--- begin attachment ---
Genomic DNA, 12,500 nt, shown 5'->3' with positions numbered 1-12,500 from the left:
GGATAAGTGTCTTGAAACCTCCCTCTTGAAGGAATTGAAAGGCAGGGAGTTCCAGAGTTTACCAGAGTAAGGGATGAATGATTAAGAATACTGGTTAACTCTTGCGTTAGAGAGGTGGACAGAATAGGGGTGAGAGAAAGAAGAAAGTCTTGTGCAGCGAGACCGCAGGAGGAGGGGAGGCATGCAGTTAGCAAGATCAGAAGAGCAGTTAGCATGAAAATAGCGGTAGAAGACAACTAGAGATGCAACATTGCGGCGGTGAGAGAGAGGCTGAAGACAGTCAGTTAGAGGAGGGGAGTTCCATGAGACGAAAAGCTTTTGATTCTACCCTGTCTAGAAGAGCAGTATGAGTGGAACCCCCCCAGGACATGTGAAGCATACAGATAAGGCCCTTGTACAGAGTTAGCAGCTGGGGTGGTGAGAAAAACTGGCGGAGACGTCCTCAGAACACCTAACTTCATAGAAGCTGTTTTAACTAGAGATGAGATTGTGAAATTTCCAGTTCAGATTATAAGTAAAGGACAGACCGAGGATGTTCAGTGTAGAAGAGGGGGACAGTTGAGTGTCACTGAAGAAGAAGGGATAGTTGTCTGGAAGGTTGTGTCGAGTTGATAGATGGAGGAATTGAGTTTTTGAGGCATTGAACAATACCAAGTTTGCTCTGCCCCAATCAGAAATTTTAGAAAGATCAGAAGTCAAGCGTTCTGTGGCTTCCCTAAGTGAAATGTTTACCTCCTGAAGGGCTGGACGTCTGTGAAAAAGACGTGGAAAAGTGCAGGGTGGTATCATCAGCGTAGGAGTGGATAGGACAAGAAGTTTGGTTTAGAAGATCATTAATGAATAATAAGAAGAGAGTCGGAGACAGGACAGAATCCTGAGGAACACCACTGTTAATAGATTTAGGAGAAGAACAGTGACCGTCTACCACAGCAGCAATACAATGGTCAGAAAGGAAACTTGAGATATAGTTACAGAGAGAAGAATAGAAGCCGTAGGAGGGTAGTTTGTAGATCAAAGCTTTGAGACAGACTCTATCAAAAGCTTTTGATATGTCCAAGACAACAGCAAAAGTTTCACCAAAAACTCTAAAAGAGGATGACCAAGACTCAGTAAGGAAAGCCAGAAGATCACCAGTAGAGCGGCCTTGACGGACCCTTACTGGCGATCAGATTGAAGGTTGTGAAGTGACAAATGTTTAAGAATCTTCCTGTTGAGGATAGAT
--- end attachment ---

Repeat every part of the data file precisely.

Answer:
Genomic DNA, 12,500 nt, shown 5'->3' with positions numbered 1-12,500 from the left:
GGATAAGTGTCTTGAAACCTCCCTCTTGAAGGAATTGAAAGGCAGGGAGTTCCAGAGTTTACCAGAGTAAGGGATGAATGATTAAGAATACTGGTTAACTCTTGCGTTAGAGAGGTGGACAGAATAGGGGTGAGAGAAAGAAGAAAGTCTTGTGCAGCGAGACCGCAGGAGGAGGGGAGGCATGCAGTTAGCAAGATCAGAAGAGCAGTTAGCATGAAAATAGCGGTAGAAGACAACTAGAGATGCAACATTGCGGCGGTGAGAGAGAGGCTGAAGACAGTCAGTTAGAGGAGGGGAGTTCCATGAGACGAAAAGCTTTTGATTCTACCCTGTCTAGAAGAGCAGTATGAGTGGAACCCCCCCAGGACATGTGAAGCATACAGATAAGGCCCTTGTACAGAGTTAGCAGCTGGGGTGGTGAGAAAAACTGGCGGAGACGTCCTCAGAACACCTAACTTCATAGAAGCTGTTTTAACTAGAGATGAGATTGTGAAATTTCCAGTTCAGATTATAAGTAAAGGACAGACCGAGGATGTTCAGTGTAGAAGAGGGGGACAGTTGAGTGTCACTGAAGAAGAAGGGATAGTTGTCTGGAAGGTTGTGTCGAGTTGATAGATGGAGGAATTGAGTTTTTGAGGCATTGAACAATACCAAGTTTGCTCTGCCCCAATCAGAAATTTTAGAAAGATCAGAAGTCAAGCGTTCTGTGGCTTCCCTAAGTGAAATGTTTACCTCCTGAAGGGCTGGACGTCTGTGAAAAAGACGTGGAAAAGTGCAGGGTGGTATCATCAGCGTAGGAGTGGATAGGACAAGAAGTTTGGTTTAGAAGATCATTAATGAATAATAAGAAGAGAGTCGGAGACAGGACAGAATCCTGAGGAACACCACTGTTAATAGATTTAGGAGAAGAACAGTGACCGTCTACCACAGCAGCAATACAATGGTCAGAAAGGAAACTTGAGATATAGTTACAGAGAGAAGAATAGAAGCCGTAGGAGGGTAGTTTGTAGATCAAAGCTTTGAGACAGACTCTATCAAAAGCTTTTGATATGTCCAAGACAACAGCAAAAGTTTCACCAAAAACTCTAAAAGAGGATGACCAAGACTCAGTAAGGAAAGCCAGAAGATCACCAGTAGAGCGGCCTTGACGGACCCTTACTGGCGATCAGATTGAAGGTTGTGAAGTGACAAATGTTTAAGAATCTTCCTGTTGAGGATAGAT